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Did Obama campaign on public option?

From NBC's Mark Murray and Domenico Montanaro
Some liberals are upset with this statement President Obama made to the Washington Post: "I didn't campaign on the public option."

The liberal group Progressive Change Campaign Committee is up a with new TV ad in response, which will run in D.C. and Wisconsin (to influence Sen. Russ Feingold). "President Obama should frankly feel ashamed that he promised Americans a public option, got people to believe real change was possible, and then never truly fought for it -- instead, pushing an insurance mandate that he specifically campaigned against," said the PCCC's Adam Green. "Hopefully, our ad inspires one brave senator to represent the will of the people and insist that a public option be in any final bill."

As we've written before, the words "public option" didn't appear in any Obama campaign speech we can remember; they didn't come up during the debates; and they didn't surface in TV ads. Remember when Obama and Hillary Clinton dominated the MSNBC debate with Brian Williams and Tim Russert with 16 minutes of health-care discussion, the words "public option" were never uttered.

It is true that a public plan was part of Obama's health-care plan, and it's also true that the public option was an idea being debated in policy-wonk circles during the campaign.

But, from our vantage point as reporters who covered the presidential campaign, Obama's quote to the Washington Post appears to be correct.

And here's Huffington Post's Sam Stein's take: "An examination of approximately 200 newspaper articles from the campaign, as well as debate transcripts and public speeches shows that Obama spoke remarkably infrequently about creating a government-run insurance program. Indeed, when he initially outlined his health care proposals during a speech before the University of Iowa on March 29, 2007, he described setting up a system that resembles the current Senate compromise - in which private insurers would operate in a non-profit entity that was regulated heavily by a government entity."

Now, there's no doubt that Obama broke a promise on mandates. And he's had to answer for that in interviews with reporters. It's certainly accurate to say that he campaigned against a mandate. Remember, Clinton was in favor a mandate and much of the debate on health care centered around THAT word. And because of the mandate, the irony for the left -- now up in arms about mandates -- is that her plan was the one that was seen as the more liberal.

When asked over e-mail about the above points, Green wrote, in part, "Those two arguments above -- that he actively campaigned against the mandates, and that his health care plan actively called for a 'new public insurance plan' seals the deal beyond the need for anything more."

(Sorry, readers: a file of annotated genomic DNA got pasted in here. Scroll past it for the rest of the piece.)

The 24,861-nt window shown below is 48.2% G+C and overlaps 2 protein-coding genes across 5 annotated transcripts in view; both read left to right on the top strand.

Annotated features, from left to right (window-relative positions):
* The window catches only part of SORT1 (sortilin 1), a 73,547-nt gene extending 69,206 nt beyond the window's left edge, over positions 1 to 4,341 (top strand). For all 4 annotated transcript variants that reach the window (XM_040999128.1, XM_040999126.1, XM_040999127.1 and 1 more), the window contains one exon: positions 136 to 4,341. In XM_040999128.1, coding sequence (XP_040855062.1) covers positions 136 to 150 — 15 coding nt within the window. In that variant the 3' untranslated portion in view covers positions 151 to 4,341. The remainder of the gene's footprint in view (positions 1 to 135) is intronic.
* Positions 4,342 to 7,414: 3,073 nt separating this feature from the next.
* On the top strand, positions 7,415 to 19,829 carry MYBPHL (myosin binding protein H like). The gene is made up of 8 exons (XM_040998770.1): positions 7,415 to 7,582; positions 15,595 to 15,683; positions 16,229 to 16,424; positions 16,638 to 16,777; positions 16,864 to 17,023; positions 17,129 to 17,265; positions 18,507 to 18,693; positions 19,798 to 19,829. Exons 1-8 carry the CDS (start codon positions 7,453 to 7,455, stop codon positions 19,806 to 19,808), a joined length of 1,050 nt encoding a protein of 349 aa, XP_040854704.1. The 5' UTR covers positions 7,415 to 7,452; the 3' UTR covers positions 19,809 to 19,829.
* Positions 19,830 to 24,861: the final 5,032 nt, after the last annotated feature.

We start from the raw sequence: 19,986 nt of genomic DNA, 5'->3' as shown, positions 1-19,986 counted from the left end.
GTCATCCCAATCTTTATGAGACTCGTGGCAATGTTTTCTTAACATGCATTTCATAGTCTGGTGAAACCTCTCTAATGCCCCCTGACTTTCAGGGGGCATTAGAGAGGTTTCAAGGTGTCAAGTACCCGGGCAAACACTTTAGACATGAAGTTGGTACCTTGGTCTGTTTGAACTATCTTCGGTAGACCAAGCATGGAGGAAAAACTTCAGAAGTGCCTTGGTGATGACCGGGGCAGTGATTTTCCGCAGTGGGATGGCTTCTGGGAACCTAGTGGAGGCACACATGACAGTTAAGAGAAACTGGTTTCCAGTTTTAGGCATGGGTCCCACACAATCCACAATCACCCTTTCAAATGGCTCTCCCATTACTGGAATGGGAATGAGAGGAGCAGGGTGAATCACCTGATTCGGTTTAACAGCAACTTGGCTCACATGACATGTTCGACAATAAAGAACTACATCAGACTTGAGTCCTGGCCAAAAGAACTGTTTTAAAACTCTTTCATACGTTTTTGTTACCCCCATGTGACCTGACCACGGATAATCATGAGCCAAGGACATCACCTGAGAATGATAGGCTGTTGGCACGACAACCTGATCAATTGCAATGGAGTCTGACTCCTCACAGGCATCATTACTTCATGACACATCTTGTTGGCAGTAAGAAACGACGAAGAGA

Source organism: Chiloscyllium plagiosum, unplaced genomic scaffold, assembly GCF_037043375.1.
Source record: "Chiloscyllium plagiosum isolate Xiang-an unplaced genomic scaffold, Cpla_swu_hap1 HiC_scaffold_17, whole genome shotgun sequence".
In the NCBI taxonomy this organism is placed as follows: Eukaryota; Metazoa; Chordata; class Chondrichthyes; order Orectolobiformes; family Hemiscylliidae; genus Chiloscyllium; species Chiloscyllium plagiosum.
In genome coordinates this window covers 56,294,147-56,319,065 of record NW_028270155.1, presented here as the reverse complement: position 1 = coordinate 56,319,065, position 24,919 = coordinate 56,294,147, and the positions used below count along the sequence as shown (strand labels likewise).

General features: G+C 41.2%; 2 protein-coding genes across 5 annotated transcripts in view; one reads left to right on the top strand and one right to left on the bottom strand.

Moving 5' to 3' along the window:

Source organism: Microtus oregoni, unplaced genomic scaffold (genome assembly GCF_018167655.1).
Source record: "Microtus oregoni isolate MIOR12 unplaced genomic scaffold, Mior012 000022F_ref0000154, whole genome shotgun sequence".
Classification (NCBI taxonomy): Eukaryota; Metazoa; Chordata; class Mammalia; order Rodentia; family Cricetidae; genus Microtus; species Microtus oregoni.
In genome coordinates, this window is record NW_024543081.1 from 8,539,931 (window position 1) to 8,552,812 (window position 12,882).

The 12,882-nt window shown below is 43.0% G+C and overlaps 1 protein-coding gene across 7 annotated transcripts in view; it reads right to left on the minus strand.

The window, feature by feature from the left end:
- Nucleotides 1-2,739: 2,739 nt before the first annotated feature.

He added, "[C]ampaigns are mostly about themes, you know that. Obama promised he would take on special interests and fight for regular people. He promised change you can believe in. Instead he cut a deal with the insurance and pharmaceutical industries, is embracing a bill that they love which is wildly unpopular with the public, and never fought for a public option which Americans overwhelmingly want. As the petition that accompanies our ad says (which his own staffers, volunteers, and donors signed), that's not change we can believe in."

Yet, Jacob Hacker, the Yale professor who is credited with being the father of the public option endorsed the Senate bill -- even without the public option.

To that, Green responded, "When Hacker was being honest with himself, he wrote a piece about the Medicare buy-in called, 'You Call This A Compromise?' When later accepting this even-worse bill, he said that if we don't pass it, 'The most progressive president of my generation...will be handed a crippling loss. The party he leads will be branded as unable to govern.' This was before it came out that Obama never even pressed Lieberman to support the public option. He didn't fight. So this isn't a real compromise...it's an insurance industry bill."

Here's an excerpt from his May 29, 2007 speech laying out his health care plan. Again, there's nothing about a public option.

"It's a goal I believe we can achieve on a national level with the health care plan I'm outlining today," Obama said, according to his prepared remarks from that day. "The very first promise I made on this campaign was that as president, I will sign a universal health care plan into law by the end of my first term in office.  Today I want to lay out the details of that plan -- a plan that not only guarantees coverage for every American, but also brings down the cost of health care and reduces every family's premiums by as much as $2500. This second part is important because, in the end, coverage without cost containment will only shift our burdens, not relieve them. So we will take steps to remove the waste and inefficiency from the system so we can bring down costs and improve the quality of our care while we're at it."

This all really speaks to what a blank slate Barack Obama was for so many people -- liberals, centrists and conservatives alike. Anyone could find something they liked about him and adapt the idea of Obama to what they wanted.